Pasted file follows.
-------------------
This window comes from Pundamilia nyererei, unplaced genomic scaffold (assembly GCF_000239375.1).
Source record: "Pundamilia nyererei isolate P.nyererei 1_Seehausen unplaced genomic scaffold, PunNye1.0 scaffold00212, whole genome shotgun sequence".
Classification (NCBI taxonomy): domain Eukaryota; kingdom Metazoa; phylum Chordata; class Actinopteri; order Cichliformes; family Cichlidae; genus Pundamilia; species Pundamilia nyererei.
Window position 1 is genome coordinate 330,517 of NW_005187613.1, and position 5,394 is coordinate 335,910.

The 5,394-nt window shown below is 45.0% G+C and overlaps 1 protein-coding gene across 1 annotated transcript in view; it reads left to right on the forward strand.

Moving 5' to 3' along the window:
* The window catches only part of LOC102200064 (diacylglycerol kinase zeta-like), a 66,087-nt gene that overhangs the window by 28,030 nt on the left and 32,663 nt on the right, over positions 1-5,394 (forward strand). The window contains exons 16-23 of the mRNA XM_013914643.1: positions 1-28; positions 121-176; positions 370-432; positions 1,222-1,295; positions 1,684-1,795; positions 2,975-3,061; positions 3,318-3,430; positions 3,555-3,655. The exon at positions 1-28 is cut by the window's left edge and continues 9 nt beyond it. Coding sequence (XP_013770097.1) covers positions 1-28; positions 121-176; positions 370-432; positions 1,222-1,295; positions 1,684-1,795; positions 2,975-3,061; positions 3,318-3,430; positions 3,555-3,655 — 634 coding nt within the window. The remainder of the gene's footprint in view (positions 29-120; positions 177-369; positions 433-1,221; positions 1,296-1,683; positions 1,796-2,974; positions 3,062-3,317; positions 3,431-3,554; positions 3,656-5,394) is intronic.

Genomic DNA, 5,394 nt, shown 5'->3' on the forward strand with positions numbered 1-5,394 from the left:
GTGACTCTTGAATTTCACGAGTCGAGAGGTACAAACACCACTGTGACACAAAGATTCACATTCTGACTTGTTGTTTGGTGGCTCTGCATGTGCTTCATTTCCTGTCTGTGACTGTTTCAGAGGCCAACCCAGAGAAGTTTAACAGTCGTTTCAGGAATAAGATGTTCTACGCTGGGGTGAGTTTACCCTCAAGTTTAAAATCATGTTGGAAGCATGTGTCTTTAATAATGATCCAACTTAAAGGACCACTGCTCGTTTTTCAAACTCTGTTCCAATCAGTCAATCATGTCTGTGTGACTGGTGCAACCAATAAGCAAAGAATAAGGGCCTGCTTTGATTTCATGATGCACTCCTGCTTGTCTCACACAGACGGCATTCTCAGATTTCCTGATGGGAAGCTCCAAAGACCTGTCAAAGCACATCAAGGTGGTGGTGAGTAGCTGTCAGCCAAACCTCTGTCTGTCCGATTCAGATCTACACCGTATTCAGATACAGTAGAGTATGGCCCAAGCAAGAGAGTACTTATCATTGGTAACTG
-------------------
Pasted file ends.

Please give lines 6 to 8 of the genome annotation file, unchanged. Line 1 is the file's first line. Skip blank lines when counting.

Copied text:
Moving 5' to 3' along the window:
* The window catches only part of LOC102200064 (diacylglycerol kinase zeta-like), a 66,087-nt gene that overhangs the window by 28,030 nt on the left and 32,663 nt on the right, over positions 1-5,394 (forward strand). The window contains exons 16-23 of the mRNA XM_013914643.1: positions 1-28; positions 121-176; positions 370-432; positions 1,222-1,295; positions 1,684-1,795; positions 2,975-3,061; positions 3,318-3,430; positions 3,555-3,655. The exon at positions 1-28 is cut by the window's left edge and continues 9 nt beyond it. Coding sequence (XP_013770097.1) covers positions 1-28; positions 121-176; positions 370-432; positions 1,222-1,295; positions 1,684-1,795; positions 2,975-3,061; positions 3,318-3,430; positions 3,555-3,655 — 634 coding nt within the window. The remainder of the gene's footprint in view (positions 29-120; positions 177-369; positions 433-1,221; positions 1,296-1,683; positions 1,796-2,974; positions 3,062-3,317; positions 3,431-3,554; positions 3,656-5,394) is intronic.

Genomic DNA, 5,394 nt, shown 5'->3' on the forward strand with positions numbered 1-5,394 from the left: